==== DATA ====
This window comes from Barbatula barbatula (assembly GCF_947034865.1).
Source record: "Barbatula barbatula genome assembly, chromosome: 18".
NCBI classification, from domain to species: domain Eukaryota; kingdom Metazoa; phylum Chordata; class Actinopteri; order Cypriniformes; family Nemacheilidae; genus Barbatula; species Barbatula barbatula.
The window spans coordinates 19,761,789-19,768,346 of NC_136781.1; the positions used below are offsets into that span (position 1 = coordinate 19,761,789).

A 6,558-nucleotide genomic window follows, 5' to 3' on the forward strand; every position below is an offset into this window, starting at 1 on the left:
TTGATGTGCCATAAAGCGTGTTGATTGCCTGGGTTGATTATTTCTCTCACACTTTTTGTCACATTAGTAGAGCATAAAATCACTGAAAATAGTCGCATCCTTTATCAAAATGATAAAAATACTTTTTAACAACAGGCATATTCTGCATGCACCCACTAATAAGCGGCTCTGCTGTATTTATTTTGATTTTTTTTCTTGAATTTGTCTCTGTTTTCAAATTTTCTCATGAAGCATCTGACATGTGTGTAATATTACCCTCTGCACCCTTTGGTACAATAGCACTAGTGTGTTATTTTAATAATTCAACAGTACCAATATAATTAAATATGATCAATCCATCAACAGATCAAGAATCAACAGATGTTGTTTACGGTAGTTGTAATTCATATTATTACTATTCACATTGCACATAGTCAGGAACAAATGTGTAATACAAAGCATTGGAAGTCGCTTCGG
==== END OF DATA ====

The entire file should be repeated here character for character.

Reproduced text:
This window comes from Barbatula barbatula (assembly GCF_947034865.1).
Source record: "Barbatula barbatula genome assembly, chromosome: 18".
NCBI classification, from domain to species: domain Eukaryota; kingdom Metazoa; phylum Chordata; class Actinopteri; order Cypriniformes; family Nemacheilidae; genus Barbatula; species Barbatula barbatula.
The window spans coordinates 19,761,789-19,768,346 of NC_136781.1; the positions used below are offsets into that span (position 1 = coordinate 19,761,789).

A 6,558-nucleotide genomic window follows, 5' to 3' on the forward strand; every position below is an offset into this window, starting at 1 on the left:
TTGATGTGCCATAAAGCGTGTTGATTGCCTGGGTTGATTATTTCTCTCACACTTTTTGTCACATTAGTAGAGCATAAAATCACTGAAAATAGTCGCATCCTTTATCAAAATGATAAAAATACTTTTTAACAACAGGCATATTCTGCATGCACCCACTAATAAGCGGCTCTGCTGTATTTATTTTGATTTTTTTTCTTGAATTTGTCTCTGTTTTCAAATTTTCTCATGAAGCATCTGACATGTGTGTAATATTACCCTCTGCACCCTTTGGTACAATAGCACTAGTGTGTTATTTTAATAATTCAACAGTACCAATATAATTAAATATGATCAATCCATCAACAGATCAAGAATCAACAGATGTTGTTTACGGTAGTTGTAATTCATATTATTACTATTCACATTGCACATAGTCAGGAACAAATGTGTAATACAAAGCATTGGAAGTCGCTTCGG